At a glance:
Advertising mail doesn’t require customer consent
But align your DM marketing with GDPR best practice to build deeper trust
Mail is an effective way to pick up permissions for other channels, like email
The biggest shake-up of data privacy laws in 20 years, General Data Protection Regulation (GDPR), is looming.
It’ll extend wide-ranging new protections to individuals and their information. And it’s a prospect that makes plenty of marketers – worried about seeing their databases decimated – twitchy.
Except, perhaps, those that communicate via advertising mail – the only format that doesn’t require consent from the customer to speak to them (provided the message is of 'legitimate interest' to the recipient).
It’s a privileged position, to be sure – not least because, while GDPR will force digital marketers to wade through rolls of red tape, for ad mail it’s an opportunity.
Fewer regulatory unknowns might just prove incentive enough to invest more in the medium.
That’s not to say mail marketers shouldn’t take a leaf out of the GDPR playbook.
Zoe Rowland, Head of Governance for Cancer Research UK, says the charity’s opt-in model for DM is “compliant with the spirit of GDPR best practice and creates deeper supporter trust, engagement and value in the long term”.
The charity’s Head of Individual Giving, Kathryn Toner, agrees: “You’re building relationships with the people who want you to talk to them. And once you’ve got that consent, what you have to say becomes far more valuable.”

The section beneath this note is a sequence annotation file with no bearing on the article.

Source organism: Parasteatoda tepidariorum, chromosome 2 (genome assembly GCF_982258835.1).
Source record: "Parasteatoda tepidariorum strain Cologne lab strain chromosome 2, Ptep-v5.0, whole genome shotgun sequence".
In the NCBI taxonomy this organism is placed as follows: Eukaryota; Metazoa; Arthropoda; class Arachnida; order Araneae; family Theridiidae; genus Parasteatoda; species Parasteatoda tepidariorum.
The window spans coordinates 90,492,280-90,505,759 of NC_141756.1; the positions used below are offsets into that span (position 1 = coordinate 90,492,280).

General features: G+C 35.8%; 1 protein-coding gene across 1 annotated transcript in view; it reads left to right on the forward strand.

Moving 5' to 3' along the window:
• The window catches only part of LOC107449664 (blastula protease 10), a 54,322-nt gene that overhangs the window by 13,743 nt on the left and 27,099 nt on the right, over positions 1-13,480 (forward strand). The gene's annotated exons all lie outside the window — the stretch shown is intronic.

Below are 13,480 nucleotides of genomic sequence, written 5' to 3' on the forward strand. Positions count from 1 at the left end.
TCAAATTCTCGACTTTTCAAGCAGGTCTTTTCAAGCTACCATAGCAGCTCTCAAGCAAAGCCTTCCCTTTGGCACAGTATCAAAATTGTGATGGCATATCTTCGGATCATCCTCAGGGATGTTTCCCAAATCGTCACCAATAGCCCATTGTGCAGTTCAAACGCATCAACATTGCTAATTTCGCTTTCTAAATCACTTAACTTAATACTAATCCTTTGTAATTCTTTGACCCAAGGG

Embracing DM doesn’t mean you should ditch digital, though, argues Toner. “Mail is most effective as part of a multi-channel way of communicating.”
It can, she says, act as a trusted gateway to the more targeted, transparent online conversations with consumers that GDPR champions.
GDPR is all about trust, adds Jonathan Harman, Managing Director of Royal Mail MarketReach.
“It provides an opportunity for organisations to truly embrace data protection as a brand differentiator – a core value that engenders better, more trusting relationships with consumers.”
And mail, he reckons, “has qualities that help brands gain the trust of their customers”.
A recent Royal Mail study reveals that 87% of recipients consider what is communicated by mail to be believable, compared with 48% for email.
What’s more, 70% of recipients feel more valued when receiving mail from an organisation, while 70% say mail gives them a better impression of the organisation sending it.
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